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Eadric the Grasper – Sons of Mercia vol. 1

Eadric the Grasper – Sons of Mercia vol. 1

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Eadric the Grasper- Sons of Mercia vol. 1

By Jayden Woods

Publisher: Create Space


Release: October 5th, 2010

Eadric the Grasper is a historical novel set in the beginning of the 11th century. It follows the life of Eadric, a former swineherd from Mercia who due to a chance meeting, becomes an important figure, and villain in 11th century medieval history. The books begins with Eadric working as a churl for Wulfric and the Dane, Lord Bram. While running an errand for his Lord, he comes across a crying boy. Eadric’s advice to the young man lands him an audience with King Ethelred and changes his life forever.

The book follows Eadric through his life beside the King as an advisor, and watches Eadric grow in prosperity and power. The book details his battles, journey’s, and controversial political decisions as he tries to ensure peace for his home of Engla-lond by any means necessary (the author uses the name “Engla-lond” for England throughout the book).

Eadric was vilified in historical treatises and Woods attempts to portray his story in a different light by casting him as a unwilling villain who is just trying to make peace with the Vikings invading his homeland while battling his nemesis, The Golden Cross. Eadric was a true historical figure of the 11th century and regarded as the greatest traitor of Anglo-Saxon history. William of Malmesbury once described Eadric as, “the refuse of mankind and a reproach unto the English”. He was of non-noble birth and advanced to the high status of an ealdorman of the Saxon Mercians by obtaining the favour of King Ethelred the Unready. In 1007, he also married Ethelred’s daughter, Eadgyth, further ensuring his rise in status. In the fight for England between the Anglo-Saxons and the Danes, Eadric was a traitor. He supported the payment of the Danegeld, persisted in preventing Ethelred from launching an attack on the Danes in 1009, and deserted Edmund II of England to defect to the side of Canute and the Danes. Canute had Eadric slain on Christmas in 1017. Eadric’s head was said to have been placed on London Bridge and his body thrown into the Thames.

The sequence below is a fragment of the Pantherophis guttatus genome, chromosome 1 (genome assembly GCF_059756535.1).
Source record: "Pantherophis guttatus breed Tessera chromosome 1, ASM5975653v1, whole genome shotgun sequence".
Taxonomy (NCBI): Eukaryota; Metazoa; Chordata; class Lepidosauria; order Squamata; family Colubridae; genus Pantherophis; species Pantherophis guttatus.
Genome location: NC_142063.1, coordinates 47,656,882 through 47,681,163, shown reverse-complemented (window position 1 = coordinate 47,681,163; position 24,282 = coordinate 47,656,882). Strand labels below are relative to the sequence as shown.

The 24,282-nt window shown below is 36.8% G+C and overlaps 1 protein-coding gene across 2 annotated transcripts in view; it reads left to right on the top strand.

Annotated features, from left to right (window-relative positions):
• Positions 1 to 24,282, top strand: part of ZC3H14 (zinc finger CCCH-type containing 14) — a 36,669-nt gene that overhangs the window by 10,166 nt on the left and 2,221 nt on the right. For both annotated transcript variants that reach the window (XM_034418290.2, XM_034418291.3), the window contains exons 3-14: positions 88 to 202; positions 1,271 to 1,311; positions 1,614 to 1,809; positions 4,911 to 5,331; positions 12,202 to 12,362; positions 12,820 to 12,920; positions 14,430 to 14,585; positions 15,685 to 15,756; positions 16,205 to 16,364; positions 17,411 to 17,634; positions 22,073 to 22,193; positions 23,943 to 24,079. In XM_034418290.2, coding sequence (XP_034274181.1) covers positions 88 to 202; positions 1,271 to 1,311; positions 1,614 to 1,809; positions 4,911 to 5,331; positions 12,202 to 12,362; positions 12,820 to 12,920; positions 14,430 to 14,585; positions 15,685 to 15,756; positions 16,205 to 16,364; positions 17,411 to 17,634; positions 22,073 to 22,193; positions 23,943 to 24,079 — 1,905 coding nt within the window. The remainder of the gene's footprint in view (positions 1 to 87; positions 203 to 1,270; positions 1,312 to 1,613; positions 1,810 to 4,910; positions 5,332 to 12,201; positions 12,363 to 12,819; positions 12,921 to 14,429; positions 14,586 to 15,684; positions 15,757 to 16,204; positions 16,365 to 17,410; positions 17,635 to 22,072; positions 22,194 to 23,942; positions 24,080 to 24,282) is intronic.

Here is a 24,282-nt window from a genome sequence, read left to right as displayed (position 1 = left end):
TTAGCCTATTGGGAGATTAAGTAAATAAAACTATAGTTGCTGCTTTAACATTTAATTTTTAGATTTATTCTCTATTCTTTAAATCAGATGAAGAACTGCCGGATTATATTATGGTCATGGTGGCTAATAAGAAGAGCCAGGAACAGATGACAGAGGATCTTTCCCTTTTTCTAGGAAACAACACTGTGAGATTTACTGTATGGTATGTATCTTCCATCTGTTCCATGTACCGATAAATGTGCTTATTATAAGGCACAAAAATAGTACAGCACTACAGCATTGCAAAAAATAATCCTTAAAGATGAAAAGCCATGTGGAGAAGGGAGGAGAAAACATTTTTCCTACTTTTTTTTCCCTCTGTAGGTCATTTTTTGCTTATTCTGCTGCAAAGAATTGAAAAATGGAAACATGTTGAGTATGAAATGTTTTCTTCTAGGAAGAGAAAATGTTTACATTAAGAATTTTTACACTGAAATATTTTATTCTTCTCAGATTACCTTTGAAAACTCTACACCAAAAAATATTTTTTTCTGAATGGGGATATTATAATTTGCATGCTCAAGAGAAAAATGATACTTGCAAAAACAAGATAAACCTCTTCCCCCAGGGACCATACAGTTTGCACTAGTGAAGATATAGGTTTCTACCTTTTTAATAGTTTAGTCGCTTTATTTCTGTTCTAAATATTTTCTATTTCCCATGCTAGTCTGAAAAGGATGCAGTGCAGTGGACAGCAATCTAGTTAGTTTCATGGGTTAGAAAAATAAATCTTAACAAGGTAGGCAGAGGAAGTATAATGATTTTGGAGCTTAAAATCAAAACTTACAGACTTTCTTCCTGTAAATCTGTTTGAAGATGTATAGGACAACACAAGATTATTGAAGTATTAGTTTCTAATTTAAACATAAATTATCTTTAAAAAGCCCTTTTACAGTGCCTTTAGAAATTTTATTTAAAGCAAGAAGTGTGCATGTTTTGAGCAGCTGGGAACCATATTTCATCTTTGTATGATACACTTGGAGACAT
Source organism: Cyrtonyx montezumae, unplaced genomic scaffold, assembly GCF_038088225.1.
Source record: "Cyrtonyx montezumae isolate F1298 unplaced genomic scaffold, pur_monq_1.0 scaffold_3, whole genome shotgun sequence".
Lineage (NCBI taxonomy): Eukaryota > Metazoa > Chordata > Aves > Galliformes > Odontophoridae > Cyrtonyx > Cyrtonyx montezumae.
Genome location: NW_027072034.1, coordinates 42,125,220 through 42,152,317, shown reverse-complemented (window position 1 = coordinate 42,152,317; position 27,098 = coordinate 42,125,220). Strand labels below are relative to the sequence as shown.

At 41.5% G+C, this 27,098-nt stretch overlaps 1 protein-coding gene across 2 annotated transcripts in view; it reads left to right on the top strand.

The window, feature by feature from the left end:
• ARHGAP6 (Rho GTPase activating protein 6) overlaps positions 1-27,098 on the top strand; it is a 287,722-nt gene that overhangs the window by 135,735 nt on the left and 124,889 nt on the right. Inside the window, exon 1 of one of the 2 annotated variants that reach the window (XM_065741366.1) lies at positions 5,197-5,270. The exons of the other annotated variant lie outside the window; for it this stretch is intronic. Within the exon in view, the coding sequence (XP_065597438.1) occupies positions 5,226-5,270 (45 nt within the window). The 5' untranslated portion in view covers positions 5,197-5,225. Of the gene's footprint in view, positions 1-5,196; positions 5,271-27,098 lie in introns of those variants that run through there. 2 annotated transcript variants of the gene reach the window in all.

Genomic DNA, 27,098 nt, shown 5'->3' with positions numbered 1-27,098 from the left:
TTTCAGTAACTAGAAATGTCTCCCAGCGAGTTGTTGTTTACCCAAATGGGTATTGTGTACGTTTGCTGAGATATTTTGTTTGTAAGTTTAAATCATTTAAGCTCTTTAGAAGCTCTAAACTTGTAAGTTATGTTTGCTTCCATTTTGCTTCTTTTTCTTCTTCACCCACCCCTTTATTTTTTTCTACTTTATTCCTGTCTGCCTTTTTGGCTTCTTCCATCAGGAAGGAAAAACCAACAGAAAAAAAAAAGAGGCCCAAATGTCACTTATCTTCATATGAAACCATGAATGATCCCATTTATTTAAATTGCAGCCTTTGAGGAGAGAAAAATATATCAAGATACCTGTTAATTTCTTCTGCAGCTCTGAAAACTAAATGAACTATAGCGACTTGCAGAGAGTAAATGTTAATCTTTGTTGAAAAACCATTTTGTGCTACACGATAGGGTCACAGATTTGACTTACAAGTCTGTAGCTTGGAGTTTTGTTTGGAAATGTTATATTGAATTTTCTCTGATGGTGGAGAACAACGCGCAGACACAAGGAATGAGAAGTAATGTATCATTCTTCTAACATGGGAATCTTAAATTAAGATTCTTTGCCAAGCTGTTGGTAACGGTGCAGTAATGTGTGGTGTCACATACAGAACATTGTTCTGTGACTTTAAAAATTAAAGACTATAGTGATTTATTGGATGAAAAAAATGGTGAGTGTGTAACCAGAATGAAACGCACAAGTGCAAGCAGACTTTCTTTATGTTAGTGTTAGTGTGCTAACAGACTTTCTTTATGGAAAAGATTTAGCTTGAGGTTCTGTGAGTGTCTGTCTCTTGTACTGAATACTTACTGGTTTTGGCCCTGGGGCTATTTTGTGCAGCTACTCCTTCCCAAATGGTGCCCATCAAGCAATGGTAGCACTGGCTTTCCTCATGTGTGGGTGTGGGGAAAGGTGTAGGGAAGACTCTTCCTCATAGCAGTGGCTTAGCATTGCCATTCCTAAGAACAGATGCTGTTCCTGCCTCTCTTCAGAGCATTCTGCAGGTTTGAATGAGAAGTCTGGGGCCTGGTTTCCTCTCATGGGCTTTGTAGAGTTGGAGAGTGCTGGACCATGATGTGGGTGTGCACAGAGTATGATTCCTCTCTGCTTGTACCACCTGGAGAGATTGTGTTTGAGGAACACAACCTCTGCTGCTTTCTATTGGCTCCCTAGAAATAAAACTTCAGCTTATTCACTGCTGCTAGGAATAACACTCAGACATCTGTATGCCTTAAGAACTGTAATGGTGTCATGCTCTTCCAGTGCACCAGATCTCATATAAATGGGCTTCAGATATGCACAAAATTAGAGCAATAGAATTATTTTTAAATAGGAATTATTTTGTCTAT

The book is an easy read and flows rather well. Eadric’s character is likable even though his actions may be deplorable at certain points. Eadric is a villain who is hard to hate because you can understand the necessity of his decisions, despite their consequences. His constant political maneuvering and personal relationship turmoil make the book an interesting read. I was never bored and looked forward to reading it.

My only other comment about the book is that it reads more like a fantasy novel than historical fiction. The cover art enhances this feeling. It has a fantasy novel feel and pace to it and while that may not be a detriment to me, as I read fantasy novels and enjoy the genre, it may be bothersome to some readers expecting a higher level of writing. It is simplistic, but good in that Woods explains roles and terms while telling her story without detracting from it.

Woods book is a great first novel. It’s fiction that doesn’t read as heavy historical fiction and it certainly isn’t dry and bogged down by too many details. I enjoyed this novel and look forward to the second book in the series. Eadric the Grasper will be released on October 5th, 2010.

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